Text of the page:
One Voice Is Good, But More Is Better: Symptom and Toxicity Reporting in Pediatric Oncology : Cancer Nursing

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DEPARTMENTS: Guest Editorial

One Voice Is Good, But More Is Better: Symptom and Toxicity Reporting in Pediatric Oncology

Hinds, Pamela S. PhD, RN; Grossoehme, Daniel H. DMin, MS; Reeve, Bryce B. PhD

Author Information
Cancer Nursing 46(1):p 1-2, 1/2 2023. | DOI: 10.1097/NCC.0000000000001184
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The assessment of symptoms and treatment toxicity experienced by children and adolescents with cancer has evolved into its own science over the past 5 decades. Traditionally, formal symptom or toxicity reporting has been and continues to be performed by the treating clinicians. However, there has been recognition of the value of the patient and/or family caregiver perspective.1 Significant advances include new self-report and/or caregiver-report measures, such as measures of a single symptom, multiple symptoms, or larger item libraries allowing investigators or clinicians the selection of appropriate subset of symptoms or adverse events specific to certain cancer therapies.2,3 Over time, studies have documented discrepancies between what the child and/or adolescent reports and what the clinicians or caregivers report in terms of presence and intensity of symptoms and toxicities. These study findings have shifted the focus from clinician-only reporting to child/adolescent self-reporting being labeled the “gold standard.”4 Notice, however, that although the gold standard has shifted from clinician to child/adolescent report, the standard remains that only 1 voice informs decision making.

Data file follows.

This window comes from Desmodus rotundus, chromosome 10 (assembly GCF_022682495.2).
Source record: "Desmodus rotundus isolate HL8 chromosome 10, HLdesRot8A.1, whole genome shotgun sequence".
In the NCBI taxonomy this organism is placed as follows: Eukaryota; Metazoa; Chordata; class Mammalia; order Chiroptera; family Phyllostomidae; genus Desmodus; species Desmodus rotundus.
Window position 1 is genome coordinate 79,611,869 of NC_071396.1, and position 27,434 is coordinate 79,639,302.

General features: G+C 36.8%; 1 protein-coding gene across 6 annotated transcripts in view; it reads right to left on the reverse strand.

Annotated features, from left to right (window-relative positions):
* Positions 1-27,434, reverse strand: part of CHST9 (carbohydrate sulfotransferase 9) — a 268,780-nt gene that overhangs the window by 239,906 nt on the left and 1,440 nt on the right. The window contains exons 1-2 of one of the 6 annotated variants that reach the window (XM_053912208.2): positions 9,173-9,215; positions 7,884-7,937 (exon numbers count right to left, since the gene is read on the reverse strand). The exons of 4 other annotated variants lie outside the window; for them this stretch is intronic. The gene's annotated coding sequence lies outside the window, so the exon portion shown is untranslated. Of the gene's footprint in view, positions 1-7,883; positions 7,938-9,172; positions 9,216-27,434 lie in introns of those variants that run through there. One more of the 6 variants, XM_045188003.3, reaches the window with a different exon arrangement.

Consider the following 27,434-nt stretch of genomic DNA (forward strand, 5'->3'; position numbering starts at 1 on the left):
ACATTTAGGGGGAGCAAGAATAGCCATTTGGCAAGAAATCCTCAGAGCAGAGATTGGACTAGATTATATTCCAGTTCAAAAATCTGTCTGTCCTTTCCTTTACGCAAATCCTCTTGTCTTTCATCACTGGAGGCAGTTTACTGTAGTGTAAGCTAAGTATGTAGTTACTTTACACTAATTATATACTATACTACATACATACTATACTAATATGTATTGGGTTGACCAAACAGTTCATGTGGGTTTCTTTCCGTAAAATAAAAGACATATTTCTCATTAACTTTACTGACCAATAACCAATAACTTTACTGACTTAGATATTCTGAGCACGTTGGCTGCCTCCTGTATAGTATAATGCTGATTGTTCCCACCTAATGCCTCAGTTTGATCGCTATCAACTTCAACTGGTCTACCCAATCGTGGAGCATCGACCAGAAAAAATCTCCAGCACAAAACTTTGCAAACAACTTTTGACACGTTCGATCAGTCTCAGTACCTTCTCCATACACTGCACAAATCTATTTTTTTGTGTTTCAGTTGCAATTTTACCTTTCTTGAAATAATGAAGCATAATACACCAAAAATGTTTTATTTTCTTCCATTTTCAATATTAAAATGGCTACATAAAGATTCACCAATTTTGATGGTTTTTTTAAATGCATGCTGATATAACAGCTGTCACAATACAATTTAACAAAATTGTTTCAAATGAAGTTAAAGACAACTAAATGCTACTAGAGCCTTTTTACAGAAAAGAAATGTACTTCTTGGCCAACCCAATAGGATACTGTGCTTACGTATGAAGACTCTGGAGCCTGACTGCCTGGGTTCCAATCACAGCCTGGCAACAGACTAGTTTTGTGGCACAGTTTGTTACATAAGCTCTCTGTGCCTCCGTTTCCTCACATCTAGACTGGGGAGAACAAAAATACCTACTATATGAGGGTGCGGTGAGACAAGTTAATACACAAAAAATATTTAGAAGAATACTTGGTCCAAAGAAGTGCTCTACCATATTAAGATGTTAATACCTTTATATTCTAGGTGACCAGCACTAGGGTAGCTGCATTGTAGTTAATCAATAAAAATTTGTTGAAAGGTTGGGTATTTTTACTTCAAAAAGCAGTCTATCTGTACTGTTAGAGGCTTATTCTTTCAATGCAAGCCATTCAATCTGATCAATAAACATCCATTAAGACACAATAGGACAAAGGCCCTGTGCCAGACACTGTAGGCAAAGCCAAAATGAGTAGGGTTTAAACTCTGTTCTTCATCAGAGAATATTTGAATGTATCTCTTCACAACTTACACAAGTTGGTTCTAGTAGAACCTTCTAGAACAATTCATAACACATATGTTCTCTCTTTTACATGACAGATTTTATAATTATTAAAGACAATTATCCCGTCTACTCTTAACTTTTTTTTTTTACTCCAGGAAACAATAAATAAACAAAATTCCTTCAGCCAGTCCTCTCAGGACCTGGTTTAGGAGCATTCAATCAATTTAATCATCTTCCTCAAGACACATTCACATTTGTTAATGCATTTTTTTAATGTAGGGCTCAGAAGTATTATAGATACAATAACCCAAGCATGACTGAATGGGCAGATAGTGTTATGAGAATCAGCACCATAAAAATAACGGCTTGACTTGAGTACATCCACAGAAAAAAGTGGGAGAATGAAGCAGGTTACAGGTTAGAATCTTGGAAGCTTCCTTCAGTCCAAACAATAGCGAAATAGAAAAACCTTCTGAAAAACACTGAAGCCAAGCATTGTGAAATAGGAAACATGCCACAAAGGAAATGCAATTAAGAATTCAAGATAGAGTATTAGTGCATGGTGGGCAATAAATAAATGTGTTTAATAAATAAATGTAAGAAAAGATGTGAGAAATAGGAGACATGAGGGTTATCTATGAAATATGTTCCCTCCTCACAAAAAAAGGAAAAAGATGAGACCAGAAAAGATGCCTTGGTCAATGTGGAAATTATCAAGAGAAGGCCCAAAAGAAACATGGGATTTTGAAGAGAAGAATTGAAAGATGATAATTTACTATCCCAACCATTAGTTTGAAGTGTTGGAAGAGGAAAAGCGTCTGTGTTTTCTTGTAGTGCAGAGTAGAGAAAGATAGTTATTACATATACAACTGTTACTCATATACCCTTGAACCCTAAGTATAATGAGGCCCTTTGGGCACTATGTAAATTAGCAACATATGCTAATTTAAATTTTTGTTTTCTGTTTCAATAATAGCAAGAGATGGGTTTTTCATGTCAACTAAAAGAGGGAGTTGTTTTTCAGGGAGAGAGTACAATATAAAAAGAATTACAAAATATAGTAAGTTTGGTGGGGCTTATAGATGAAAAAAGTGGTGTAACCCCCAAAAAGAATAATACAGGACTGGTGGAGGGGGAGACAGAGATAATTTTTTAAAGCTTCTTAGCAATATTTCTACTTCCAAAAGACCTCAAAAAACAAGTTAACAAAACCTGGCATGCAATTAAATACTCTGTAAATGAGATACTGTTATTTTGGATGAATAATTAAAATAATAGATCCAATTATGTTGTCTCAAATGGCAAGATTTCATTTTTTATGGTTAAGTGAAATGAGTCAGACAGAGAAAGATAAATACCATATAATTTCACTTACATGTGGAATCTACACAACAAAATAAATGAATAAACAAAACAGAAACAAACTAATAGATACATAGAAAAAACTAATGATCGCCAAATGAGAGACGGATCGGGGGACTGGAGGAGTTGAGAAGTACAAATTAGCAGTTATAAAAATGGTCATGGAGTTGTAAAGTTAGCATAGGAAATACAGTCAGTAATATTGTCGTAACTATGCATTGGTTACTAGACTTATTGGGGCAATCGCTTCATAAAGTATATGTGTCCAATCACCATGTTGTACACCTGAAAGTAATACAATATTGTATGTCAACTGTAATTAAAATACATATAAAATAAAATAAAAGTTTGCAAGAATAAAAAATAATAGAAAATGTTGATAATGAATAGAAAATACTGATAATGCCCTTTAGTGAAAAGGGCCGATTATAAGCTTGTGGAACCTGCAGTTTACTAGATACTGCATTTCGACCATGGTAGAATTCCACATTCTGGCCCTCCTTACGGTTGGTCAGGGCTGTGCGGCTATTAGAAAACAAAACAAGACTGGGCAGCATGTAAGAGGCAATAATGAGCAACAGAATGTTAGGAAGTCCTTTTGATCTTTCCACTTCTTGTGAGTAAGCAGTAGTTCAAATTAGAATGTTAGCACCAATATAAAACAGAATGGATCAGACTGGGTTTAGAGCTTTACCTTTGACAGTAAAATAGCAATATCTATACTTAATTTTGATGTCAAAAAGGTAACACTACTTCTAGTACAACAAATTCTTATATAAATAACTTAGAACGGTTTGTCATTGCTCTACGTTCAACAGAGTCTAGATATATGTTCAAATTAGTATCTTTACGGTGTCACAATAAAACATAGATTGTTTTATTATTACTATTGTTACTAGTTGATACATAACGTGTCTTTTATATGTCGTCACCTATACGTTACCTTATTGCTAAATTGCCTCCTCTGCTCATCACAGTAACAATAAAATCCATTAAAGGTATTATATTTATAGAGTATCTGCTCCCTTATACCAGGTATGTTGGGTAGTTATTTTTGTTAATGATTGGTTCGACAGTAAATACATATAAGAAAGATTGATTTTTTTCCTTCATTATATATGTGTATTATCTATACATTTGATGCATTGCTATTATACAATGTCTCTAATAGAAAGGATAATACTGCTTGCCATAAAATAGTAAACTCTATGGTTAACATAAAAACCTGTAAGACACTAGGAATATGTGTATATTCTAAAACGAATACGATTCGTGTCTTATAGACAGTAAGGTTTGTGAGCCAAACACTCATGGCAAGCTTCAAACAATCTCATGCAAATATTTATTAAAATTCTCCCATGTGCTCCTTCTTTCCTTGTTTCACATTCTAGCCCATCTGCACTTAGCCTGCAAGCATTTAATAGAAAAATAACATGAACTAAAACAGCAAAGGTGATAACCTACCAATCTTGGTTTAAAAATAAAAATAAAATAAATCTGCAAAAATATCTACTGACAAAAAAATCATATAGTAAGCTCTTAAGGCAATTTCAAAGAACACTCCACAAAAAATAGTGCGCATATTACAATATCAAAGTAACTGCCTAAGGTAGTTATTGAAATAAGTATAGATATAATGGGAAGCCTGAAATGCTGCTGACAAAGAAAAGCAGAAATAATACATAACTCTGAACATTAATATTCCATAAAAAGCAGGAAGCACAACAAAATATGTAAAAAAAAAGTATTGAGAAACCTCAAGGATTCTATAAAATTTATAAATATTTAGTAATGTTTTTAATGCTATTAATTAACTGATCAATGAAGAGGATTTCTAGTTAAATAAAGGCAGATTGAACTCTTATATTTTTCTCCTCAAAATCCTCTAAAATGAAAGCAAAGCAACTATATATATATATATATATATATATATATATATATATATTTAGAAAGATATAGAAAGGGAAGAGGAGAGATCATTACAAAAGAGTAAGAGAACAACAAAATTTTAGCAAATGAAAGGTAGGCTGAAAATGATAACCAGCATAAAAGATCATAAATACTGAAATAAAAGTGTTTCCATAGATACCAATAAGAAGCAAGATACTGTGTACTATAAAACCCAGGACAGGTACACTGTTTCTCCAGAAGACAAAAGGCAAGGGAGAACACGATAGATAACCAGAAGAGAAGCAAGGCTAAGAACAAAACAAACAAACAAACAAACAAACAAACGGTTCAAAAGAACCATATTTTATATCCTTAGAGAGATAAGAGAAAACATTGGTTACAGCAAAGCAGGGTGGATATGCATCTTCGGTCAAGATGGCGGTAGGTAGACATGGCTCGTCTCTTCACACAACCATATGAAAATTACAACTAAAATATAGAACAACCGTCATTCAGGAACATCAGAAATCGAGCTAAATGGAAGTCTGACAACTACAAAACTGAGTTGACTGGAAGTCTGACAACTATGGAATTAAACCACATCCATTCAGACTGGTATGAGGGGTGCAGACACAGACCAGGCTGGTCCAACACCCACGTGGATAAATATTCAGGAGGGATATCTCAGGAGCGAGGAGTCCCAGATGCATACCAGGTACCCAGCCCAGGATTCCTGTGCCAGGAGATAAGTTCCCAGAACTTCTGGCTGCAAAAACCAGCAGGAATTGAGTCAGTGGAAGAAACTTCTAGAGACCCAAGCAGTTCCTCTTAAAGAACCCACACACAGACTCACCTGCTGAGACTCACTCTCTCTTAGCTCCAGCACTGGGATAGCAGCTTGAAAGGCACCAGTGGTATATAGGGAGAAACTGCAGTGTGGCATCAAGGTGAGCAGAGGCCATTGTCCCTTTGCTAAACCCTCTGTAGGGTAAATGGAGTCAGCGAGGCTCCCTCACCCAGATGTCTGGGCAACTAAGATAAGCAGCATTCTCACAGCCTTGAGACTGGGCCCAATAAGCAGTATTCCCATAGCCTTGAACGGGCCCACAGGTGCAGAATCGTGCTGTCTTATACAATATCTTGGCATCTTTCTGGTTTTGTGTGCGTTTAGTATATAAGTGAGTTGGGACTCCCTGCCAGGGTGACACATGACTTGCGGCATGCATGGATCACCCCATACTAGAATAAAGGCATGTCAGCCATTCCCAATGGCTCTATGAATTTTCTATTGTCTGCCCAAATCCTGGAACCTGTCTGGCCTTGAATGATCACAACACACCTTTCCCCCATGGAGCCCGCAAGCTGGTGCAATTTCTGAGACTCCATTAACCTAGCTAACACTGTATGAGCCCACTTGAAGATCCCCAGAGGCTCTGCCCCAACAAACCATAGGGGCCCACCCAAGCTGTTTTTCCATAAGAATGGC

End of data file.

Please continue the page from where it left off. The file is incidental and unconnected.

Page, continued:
The standard practice of a single voice is reflected even in studies that include multiple voices (eg, the clinician, family caregiver, and pediatric patient) when such terms as “more valid,” “more accurate,” or “right or wrong” are used to explain the discordance in scores among the multiple voices and to justify using only 1 voice. We refute this descriptive language when different voices have discrepancies in reports of symptom and toxicity ratings. One voice, perhaps the child’s or adolescent’s, is neither more accurate, nor right or wrong, than the clinician’s and caregiver’s voices. Each voice provides an important perspective of what the child is experiencing based on their impressions, comparisons, mood, and values. This diversity of perspectives provides us with important and relevant background information that when put together could guide and improve cancer care and treatment.